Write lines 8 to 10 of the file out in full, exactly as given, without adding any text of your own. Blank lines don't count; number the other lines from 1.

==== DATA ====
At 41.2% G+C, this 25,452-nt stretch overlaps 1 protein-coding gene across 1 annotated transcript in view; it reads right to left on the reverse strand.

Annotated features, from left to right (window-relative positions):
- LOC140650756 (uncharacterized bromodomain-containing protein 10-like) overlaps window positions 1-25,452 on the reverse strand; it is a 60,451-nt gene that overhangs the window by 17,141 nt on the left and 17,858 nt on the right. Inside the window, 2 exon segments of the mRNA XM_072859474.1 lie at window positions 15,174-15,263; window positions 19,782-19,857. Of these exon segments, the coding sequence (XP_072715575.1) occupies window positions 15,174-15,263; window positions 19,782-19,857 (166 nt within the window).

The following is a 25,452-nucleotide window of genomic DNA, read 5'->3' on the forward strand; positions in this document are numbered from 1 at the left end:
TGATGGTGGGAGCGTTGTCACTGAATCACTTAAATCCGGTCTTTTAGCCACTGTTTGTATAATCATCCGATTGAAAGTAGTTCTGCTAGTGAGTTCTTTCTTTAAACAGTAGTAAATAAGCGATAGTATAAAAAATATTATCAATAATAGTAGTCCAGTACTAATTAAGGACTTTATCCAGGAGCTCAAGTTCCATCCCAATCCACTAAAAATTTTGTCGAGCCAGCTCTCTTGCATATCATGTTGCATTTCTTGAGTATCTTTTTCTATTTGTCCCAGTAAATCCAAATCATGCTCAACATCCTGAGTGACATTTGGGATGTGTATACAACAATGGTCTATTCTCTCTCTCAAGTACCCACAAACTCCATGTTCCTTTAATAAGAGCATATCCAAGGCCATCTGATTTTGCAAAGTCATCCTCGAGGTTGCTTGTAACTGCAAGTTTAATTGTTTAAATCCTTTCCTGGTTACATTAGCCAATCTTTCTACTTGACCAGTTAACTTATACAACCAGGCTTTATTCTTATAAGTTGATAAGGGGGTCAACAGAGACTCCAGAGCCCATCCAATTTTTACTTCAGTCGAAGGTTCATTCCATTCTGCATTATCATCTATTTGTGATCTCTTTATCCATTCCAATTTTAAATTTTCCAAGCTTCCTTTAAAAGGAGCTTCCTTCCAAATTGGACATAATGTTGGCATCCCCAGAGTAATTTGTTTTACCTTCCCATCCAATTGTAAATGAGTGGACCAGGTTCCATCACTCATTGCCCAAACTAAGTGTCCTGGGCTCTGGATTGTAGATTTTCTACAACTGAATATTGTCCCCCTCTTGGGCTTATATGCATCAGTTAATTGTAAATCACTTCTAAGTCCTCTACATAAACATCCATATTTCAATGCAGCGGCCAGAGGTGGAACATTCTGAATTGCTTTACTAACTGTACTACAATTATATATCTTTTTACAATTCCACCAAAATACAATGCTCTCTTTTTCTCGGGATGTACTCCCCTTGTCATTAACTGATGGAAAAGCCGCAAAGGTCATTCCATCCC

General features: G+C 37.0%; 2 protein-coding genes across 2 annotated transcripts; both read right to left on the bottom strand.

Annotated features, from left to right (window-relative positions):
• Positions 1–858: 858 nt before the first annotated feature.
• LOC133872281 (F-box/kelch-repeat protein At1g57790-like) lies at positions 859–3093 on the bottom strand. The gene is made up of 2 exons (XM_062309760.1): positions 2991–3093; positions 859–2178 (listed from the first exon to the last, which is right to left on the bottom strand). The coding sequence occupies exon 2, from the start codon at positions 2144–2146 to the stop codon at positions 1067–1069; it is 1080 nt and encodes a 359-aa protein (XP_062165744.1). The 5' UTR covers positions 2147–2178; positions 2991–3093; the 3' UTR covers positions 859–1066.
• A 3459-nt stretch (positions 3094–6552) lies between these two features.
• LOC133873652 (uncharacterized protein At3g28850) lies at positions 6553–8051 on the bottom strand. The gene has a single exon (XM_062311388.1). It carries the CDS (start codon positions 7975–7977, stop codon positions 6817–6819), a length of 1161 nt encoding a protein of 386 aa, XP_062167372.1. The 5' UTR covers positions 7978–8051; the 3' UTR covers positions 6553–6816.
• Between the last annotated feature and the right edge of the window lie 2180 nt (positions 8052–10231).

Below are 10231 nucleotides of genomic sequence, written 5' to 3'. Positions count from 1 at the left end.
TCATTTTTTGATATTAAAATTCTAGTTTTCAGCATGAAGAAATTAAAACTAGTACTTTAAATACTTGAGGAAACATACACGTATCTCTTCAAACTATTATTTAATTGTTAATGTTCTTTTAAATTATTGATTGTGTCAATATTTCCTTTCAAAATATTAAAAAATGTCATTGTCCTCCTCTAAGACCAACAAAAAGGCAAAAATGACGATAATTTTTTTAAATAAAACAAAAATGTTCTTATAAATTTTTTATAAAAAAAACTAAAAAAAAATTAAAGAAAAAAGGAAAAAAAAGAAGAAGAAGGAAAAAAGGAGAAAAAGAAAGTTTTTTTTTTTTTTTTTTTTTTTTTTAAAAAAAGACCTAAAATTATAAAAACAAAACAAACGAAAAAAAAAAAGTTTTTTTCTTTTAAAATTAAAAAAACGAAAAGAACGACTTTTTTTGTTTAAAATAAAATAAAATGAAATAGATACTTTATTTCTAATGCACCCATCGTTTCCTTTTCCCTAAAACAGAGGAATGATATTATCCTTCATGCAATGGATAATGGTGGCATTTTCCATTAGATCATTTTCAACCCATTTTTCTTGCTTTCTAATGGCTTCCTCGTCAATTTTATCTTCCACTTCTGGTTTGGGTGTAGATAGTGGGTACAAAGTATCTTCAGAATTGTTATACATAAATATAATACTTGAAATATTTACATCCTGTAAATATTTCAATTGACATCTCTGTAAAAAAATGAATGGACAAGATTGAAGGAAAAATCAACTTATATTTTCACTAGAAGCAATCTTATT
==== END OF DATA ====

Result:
• Positions 1–858: 858 nt before the first annotated feature.
• LOC133872281 (F-box/kelch-repeat protein At1g57790-like) lies at positions 859–3093 on the bottom strand. The gene is made up of 2 exons (XM_062309760.1): positions 2991–3093; positions 859–2178 (listed from the first exon to the last, which is right to left on the bottom strand). The coding sequence occupies exon 2, from the start codon at positions 2144–2146 to the stop codon at positions 1067–1069; it is 1080 nt and encodes a 359-aa protein (XP_062165744.1). The 5' UTR covers positions 2147–2178; positions 2991–3093; the 3' UTR covers positions 859–1066.
• A 3459-nt stretch (positions 3094–6552) lies between these two features.